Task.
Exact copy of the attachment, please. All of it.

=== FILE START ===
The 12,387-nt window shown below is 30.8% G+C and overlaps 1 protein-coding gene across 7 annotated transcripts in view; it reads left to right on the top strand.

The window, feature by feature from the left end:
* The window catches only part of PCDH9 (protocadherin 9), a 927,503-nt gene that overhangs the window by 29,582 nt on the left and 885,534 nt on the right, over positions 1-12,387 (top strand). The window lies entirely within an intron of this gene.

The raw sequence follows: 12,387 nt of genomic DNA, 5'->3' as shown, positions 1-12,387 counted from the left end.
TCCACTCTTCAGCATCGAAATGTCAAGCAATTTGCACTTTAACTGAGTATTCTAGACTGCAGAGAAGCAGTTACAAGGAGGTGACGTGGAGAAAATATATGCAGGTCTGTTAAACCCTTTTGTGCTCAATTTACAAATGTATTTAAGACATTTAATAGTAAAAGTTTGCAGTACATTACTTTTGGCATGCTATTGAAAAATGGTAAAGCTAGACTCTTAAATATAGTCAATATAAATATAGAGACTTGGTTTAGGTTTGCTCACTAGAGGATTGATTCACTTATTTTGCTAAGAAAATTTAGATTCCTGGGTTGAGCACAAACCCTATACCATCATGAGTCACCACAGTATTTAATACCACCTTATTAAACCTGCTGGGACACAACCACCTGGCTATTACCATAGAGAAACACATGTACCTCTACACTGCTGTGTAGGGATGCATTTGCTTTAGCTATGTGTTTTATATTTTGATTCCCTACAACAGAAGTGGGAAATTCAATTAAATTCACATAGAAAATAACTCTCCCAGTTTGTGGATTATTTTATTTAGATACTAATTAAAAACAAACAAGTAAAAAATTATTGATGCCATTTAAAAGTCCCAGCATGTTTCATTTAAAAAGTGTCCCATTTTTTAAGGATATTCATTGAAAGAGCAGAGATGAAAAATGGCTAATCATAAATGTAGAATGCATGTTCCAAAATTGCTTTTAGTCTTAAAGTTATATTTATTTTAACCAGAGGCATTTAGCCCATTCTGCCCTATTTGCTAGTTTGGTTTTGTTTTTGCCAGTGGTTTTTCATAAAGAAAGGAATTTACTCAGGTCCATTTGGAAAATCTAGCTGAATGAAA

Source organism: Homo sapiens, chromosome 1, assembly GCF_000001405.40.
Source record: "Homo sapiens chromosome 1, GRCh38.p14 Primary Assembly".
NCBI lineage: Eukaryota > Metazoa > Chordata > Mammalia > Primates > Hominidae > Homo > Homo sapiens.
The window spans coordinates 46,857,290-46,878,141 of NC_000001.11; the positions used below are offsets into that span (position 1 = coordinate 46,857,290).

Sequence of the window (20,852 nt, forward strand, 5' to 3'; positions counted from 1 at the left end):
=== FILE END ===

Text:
The 12,387-nt window shown below is 30.8% G+C and overlaps 1 protein-coding gene across 7 annotated transcripts in view; it reads left to right on the top strand.

The window, feature by feature from the left end:
* The window catches only part of PCDH9 (protocadherin 9), a 927,503-nt gene that overhangs the window by 29,582 nt on the left and 885,534 nt on the right, over positions 1-12,387 (top strand). The window lies entirely within an intron of this gene.

The raw sequence follows: 12,387 nt of genomic DNA, 5'->3' as shown, positions 1-12,387 counted from the left end.
TCCACTCTTCAGCATCGAAATGTCAAGCAATTTGCACTTTAACTGAGTATTCTAGACTGCAGAGAAGCAGTTACAAGGAGGTGACGTGGAGAAAATATATGCAGGTCTGTTAAACCCTTTTGTGCTCAATTTACAAATGTATTTAAGACATTTAATAGTAAAAGTTTGCAGTACATTACTTTTGGCATGCTATTGAAAAATGGTAAAGCTAGACTCTTAAATATAGTCAATATAAATATAGAGACTTGGTTTAGGTTTGCTCACTAGAGGATTGATTCACTTATTTTGCTAAGAAAATTTAGATTCCTGGGTTGAGCACAAACCCTATACCATCATGAGTCACCACAGTATTTAATACCACCTTATTAAACCTGCTGGGACACAACCACCTGGCTATTACCATAGAGAAACACATGTACCTCTACACTGCTGTGTAGGGATGCATTTGCTTTAGCTATGTGTTTTATATTTTGATTCCCTACAACAGAAGTGGGAAATTCAATTAAATTCACATAGAAAATAACTCTCCCAGTTTGTGGATTATTTTATTTAGATACTAATTAAAAACAAACAAGTAAAAAATTATTGATGCCATTTAAAAGTCCCAGCATGTTTCATTTAAAAAGTGTCCCATTTTTTAAGGATATTCATTGAAAGAGCAGAGATGAAAAATGGCTAATCATAAATGTAGAATGCATGTTCCAAAATTGCTTTTAGTCTTAAAGTTATATTTATTTTAACCAGAGGCATTTAGCCCATTCTGCCCTATTTGCTAGTTTGGTTTTGTTTTTGCCAGTGGTTTTTCATAAAGAAAGGAATTTACTCAGGTCCATTTGGAAAATCTAGCTGAATGAAA

Source organism: Homo sapiens, chromosome 1, assembly GCF_000001405.40.
Source record: "Homo sapiens chromosome 1, GRCh38.p14 Primary Assembly".
NCBI lineage: Eukaryota > Metazoa > Chordata > Mammalia > Primates > Hominidae > Homo > Homo sapiens.
The window spans coordinates 46,857,290-46,878,141 of NC_000001.11; the positions used below are offsets into that span (position 1 = coordinate 46,857,290).

Sequence of the window (20,852 nt, forward strand, 5' to 3'; positions counted from 1 at the left end):